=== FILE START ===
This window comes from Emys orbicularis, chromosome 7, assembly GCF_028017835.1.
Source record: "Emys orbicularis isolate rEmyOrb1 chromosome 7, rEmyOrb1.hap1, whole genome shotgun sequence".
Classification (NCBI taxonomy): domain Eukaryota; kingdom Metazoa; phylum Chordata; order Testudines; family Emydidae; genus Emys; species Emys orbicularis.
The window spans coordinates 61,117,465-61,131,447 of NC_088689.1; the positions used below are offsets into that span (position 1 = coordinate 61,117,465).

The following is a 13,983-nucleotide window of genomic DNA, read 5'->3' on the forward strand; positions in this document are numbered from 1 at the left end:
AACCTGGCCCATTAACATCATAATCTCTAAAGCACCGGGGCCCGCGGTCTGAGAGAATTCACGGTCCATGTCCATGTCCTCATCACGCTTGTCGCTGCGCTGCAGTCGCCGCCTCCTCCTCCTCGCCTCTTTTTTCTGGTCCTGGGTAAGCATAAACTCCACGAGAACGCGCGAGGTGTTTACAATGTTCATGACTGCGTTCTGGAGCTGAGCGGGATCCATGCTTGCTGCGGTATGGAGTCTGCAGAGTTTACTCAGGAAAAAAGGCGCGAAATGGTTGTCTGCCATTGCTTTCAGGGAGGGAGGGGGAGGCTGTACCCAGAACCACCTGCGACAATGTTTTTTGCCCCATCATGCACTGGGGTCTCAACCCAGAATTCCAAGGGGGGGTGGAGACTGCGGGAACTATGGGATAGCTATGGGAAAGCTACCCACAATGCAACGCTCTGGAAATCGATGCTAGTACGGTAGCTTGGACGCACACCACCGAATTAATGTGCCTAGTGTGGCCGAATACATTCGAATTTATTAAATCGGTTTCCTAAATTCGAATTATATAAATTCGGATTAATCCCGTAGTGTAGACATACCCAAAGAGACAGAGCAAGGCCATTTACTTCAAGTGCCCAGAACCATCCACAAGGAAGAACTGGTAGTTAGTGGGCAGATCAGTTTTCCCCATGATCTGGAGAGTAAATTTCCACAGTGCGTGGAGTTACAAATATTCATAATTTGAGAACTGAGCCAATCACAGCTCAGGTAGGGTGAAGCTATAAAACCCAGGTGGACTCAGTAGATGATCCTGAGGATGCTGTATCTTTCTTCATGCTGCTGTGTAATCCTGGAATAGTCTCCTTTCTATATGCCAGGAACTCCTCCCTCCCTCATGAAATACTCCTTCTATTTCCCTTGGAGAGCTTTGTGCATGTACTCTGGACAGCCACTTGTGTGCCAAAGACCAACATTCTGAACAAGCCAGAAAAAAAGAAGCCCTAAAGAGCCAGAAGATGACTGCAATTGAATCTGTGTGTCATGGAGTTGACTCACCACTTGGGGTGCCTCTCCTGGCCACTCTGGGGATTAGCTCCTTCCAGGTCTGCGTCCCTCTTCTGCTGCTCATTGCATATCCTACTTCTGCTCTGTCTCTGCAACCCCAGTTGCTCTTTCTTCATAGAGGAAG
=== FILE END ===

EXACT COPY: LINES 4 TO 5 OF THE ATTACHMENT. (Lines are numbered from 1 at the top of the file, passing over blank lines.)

The window spans coordinates 61,117,465-61,131,447 of NC_088689.1; the positions used below are offsets into that span (position 1 = coordinate 61,117,465).

The following is a 13,983-nucleotide window of genomic DNA, read 5'->3' on the forward strand; positions in this document are numbered from 1 at the left end: